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The Fighter



A real fighter must never look back. The road he sallies forth his pilgrimage, trudges pass all obstacles and comes striding into the battlefield where the fate of his game is decided- this road should, for the present, remains merely a faint lustre of a fading rainbow: diaphanous, forgettable within several blinks of eyes. The fighter is a loner and sole player of his own game.

The contortions on a fighter’s face give an impression of a child blowing up a balloon, but the fighter is more like the balloon than the child. His immortal strength is what the gods are most envious of. At any moment the fighter is expected to transform into a sacred figure; that the harder he fights the lighter he feels. Eventually everything is levitated.

However, when a fighter is defeated it is like a monolith that collapses. The spectators are at a loss of what to do but gape, until slants of scintillating gaze strikes the fighter like the bitterest mockeries. Thus the fighter is made to stand on his feet, or, in some critical situations, totter to his balance on the scorching ground, trembled by a succession of the audience’s beastly howls.



Those human figures by Francis Bacon are often blown up in violent disruptions and eruptions. When depicting a figure in accelerated movement the painter did not do so at the expense of its substantiality- what is presented on the canvas is still a concrete, fleshy being. Titled Portrait of George Dyer Riding a Bicycle (1966), Bacon appropriately made cycling a dizzying sport. Even the ground swirls as if in a circus arena. The painting reminds me of Degas’ Miss La La at the Cirque Fernando, but it isn’t too marvelous a spectacle as a sight of desolation: a quixotic cyclist circling in his immurement. An invisible, unknown somebody seems to be playing a very cruel trick.



An exciting tournament should be fizzed with sweats and vigour. George Bellows’ oil depictions of wrestling channel the masculine beauty inherent in the paintings and sculptures of the Old Masters. The colours fleet with movement. The tense muscles, the ruddiness of complexions and contortions of faces- the captured moment is in an apparent stalemate. A spectator with a cigar in mouth looks amusingly on; just the facial expression of any onlooker who gloats over the pain and toil of the sufferers.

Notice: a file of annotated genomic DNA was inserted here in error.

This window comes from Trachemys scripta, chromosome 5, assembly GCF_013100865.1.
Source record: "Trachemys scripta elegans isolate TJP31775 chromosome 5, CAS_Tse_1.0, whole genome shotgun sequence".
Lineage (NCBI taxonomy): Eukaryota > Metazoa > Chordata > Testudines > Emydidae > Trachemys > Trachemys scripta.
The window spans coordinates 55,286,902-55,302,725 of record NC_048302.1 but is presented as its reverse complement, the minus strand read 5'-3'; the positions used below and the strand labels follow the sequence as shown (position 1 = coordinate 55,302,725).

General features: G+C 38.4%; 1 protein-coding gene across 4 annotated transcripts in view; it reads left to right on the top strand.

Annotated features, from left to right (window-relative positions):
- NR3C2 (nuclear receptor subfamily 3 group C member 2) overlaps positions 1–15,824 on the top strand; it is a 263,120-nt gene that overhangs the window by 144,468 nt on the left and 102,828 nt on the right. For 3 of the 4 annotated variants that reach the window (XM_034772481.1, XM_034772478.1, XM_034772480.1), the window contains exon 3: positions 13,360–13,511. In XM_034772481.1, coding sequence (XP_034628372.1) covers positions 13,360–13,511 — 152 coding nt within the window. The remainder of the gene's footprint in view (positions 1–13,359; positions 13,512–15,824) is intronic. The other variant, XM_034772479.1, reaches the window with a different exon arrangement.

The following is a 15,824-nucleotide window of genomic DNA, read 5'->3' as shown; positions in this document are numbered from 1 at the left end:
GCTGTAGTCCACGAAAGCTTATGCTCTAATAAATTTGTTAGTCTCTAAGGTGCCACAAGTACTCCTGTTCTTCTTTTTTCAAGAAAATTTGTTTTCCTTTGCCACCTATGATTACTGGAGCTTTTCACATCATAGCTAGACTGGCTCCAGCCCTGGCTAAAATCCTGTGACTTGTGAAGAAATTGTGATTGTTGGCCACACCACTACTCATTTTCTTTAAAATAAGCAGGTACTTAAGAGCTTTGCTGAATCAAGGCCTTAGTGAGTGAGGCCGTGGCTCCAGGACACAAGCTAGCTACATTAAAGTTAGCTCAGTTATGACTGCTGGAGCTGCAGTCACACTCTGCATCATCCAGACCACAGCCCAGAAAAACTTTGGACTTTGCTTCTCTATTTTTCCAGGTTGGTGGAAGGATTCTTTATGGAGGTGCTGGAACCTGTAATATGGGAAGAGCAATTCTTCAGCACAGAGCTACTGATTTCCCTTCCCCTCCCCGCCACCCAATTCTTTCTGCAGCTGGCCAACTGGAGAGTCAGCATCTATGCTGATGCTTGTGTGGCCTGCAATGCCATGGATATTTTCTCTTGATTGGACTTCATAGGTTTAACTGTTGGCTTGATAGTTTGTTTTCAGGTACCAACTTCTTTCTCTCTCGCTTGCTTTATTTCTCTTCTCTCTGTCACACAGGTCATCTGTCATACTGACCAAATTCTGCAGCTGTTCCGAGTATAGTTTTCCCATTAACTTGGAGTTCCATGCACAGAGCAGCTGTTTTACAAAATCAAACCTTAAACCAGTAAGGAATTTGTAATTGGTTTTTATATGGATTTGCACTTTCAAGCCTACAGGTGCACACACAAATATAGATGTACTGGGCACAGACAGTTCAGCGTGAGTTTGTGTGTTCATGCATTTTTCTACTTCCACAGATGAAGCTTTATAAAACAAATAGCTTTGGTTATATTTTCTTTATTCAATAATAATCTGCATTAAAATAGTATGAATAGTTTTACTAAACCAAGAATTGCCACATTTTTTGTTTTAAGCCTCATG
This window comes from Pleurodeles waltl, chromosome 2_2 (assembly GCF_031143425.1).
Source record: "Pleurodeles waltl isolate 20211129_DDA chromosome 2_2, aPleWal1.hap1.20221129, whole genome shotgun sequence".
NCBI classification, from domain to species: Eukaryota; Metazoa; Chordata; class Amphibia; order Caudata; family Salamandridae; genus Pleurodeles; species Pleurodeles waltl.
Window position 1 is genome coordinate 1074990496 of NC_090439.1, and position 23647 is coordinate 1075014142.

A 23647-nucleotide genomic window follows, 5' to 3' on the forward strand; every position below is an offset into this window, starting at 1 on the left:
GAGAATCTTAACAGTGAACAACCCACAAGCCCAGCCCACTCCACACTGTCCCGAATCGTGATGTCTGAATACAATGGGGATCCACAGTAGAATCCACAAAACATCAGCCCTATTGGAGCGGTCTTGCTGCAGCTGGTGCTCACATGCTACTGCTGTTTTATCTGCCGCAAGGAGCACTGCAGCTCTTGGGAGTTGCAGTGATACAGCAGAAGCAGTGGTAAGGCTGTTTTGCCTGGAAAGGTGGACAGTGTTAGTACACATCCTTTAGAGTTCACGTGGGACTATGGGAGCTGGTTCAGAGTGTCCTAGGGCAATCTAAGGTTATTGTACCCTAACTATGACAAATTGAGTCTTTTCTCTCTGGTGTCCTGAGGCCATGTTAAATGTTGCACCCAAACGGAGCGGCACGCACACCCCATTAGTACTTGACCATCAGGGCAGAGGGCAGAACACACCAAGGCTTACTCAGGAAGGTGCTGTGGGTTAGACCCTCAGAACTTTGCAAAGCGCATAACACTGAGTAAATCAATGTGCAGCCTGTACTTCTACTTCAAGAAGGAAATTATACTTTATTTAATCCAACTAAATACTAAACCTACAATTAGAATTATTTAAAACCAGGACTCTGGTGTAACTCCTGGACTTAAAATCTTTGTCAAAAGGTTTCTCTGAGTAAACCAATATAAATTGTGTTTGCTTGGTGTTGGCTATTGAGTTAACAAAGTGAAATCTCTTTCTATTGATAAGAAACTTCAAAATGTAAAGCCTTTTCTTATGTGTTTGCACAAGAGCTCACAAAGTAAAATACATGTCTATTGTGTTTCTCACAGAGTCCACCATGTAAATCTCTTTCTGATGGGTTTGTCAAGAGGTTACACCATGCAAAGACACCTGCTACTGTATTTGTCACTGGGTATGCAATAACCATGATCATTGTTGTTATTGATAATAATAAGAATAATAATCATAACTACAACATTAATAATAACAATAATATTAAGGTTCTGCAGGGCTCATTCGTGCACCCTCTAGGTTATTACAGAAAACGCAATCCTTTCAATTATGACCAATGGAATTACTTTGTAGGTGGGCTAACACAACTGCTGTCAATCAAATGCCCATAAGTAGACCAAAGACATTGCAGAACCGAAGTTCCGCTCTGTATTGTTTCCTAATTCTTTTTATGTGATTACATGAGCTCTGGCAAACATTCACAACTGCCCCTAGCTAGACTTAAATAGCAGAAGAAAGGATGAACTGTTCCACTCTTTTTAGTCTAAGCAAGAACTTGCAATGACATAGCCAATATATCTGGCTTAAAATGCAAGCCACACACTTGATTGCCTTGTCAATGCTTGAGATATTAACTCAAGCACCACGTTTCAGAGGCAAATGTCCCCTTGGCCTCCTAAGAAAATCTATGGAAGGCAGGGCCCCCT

Sportsmen can be performers whose only function is to entertain the impassive audience. The play they put upon is their ultimate guise, dissembling their weary souls of which spirits are destitute. Edgar Degas was obviously more interested in the backbreaking rehearsals of ballets than the performances. From those self-same ballet oils we gather how professional the ballerinas are as dancers and actors. Offstage is a world unimaginably grim: dancers stroking their sour backs and yawning uncontrollably. But even in their most torpid state the ballerinas still look effortlessly attractive. A man in suit gazes in entracement by aids of the intervening light coming from the foreground; the gaze suggests utter voyeurism.

Even after the fight the shadows of the fighters hover around the battleground. But the spectators take no notice of the lingering shadows as they file out, leaving an empty stadium swallow bitterly its echoing emptiness. The fighter with his body covered with wounds hobbles towards the battleground to face his Shadow, positively the most invincible opponent he’s ever met in his life. Without any soul witnessing the game the fighter fights on. And always will the fighter persists in fighting until the Shadow dissolves.

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